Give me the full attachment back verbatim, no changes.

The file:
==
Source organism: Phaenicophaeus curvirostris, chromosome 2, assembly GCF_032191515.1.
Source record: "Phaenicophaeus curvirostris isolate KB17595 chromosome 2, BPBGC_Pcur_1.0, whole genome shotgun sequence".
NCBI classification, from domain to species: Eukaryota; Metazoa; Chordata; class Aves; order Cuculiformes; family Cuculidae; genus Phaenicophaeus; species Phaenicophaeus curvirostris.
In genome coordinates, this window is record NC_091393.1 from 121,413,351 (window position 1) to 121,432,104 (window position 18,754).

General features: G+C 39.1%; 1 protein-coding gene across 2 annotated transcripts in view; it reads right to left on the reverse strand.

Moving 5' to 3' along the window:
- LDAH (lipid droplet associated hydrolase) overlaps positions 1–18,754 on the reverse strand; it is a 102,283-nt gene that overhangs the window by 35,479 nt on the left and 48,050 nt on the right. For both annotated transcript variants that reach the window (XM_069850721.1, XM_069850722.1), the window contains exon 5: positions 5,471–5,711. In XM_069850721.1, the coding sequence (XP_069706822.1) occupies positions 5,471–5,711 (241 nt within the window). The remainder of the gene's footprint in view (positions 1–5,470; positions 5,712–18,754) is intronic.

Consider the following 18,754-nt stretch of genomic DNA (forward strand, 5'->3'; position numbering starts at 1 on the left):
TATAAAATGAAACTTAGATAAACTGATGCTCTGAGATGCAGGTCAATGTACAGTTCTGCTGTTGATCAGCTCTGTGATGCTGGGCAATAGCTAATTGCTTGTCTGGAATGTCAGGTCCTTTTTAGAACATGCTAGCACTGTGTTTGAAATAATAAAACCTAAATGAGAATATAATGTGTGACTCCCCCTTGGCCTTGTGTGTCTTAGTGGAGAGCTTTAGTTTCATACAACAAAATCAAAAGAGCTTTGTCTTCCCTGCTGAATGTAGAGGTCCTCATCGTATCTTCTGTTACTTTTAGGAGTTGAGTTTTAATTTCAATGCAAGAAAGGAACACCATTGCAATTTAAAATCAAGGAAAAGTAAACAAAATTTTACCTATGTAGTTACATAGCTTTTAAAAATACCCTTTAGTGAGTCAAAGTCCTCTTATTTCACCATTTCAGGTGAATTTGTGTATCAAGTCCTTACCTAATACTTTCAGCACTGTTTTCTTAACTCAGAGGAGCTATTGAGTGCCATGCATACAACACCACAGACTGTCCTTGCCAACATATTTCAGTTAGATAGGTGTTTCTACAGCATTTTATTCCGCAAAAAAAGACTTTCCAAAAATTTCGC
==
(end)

Source organism: Phaenicophaeus curvirostris, chromosome 2, assembly GCF_032191515.1.
Source record: "Phaenicophaeus curvirostris isolate KB17595 chromosome 2, BPBGC_Pcur_1.0, whole genome shotgun sequence".
NCBI classification, from domain to species: Eukaryota; Metazoa; Chordata; class Aves; order Cuculiformes; family Cuculidae; genus Phaenicophaeus; species Phaenicophaeus curvirostris.
In genome coordinates, this window is record NC_091393.1 from 121,413,351 (window position 1) to 121,432,104 (window position 18,754).

General features: G+C 39.1%; 1 protein-coding gene across 2 annotated transcripts in view; it reads right to left on the reverse strand.

Moving 5' to 3' along the window:
- LDAH (lipid droplet associated hydrolase) overlaps positions 1–18,754 on the reverse strand; it is a 102,283-nt gene that overhangs the window by 35,479 nt on the left and 48,050 nt on the right. For both annotated transcript variants that reach the window (XM_069850721.1, XM_069850722.1), the window contains exon 5: positions 5,471–5,711. In XM_069850721.1, the coding sequence (XP_069706822.1) occupies positions 5,471–5,711 (241 nt within the window). The remainder of the gene's footprint in view (positions 1–5,470; positions 5,712–18,754) is intronic.

Consider the following 18,754-nt stretch of genomic DNA (forward strand, 5'->3'; position numbering starts at 1 on the left):
TATAAAATGAAACTTAGATAAACTGATGCTCTGAGATGCAGGTCAATGTACAGTTCTGCTGTTGATCAGCTCTGTGATGCTGGGCAATAGCTAATTGCTTGTCTGGAATGTCAGGTCCTTTTTAGAACATGCTAGCACTGTGTTTGAAATAATAAAACCTAAATGAGAATATAATGTGTGACTCCCCCTTGGCCTTGTGTGTCTTAGTGGAGAGCTTTAGTTTCATACAACAAAATCAAAAGAGCTTTGTCTTCCCTGCTGAATGTAGAGGTCCTCATCGTATCTTCTGTTACTTTTAGGAGTTGAGTTTTAATTTCAATGCAAGAAAGGAACACCATTGCAATTTAAAATCAAGGAAAAGTAAACAAAATTTTACCTATGTAGTTACATAGCTTTTAAAAATACCCTTTAGTGAGTCAAAGTCCTCTTATTTCACCATTTCAGGTGAATTTGTGTATCAAGTCCTTACCTAATACTTTCAGCACTGTTTTCTTAACTCAGAGGAGCTATTGAGTGCCATGCATACAACACCACAGACTGTCCTTGCCAACATATTTCAGTTAGATAGGTGTTTCTACAGCATTTTATTCCGCAAAAAAAGACTTTCCAAAAATTTCGC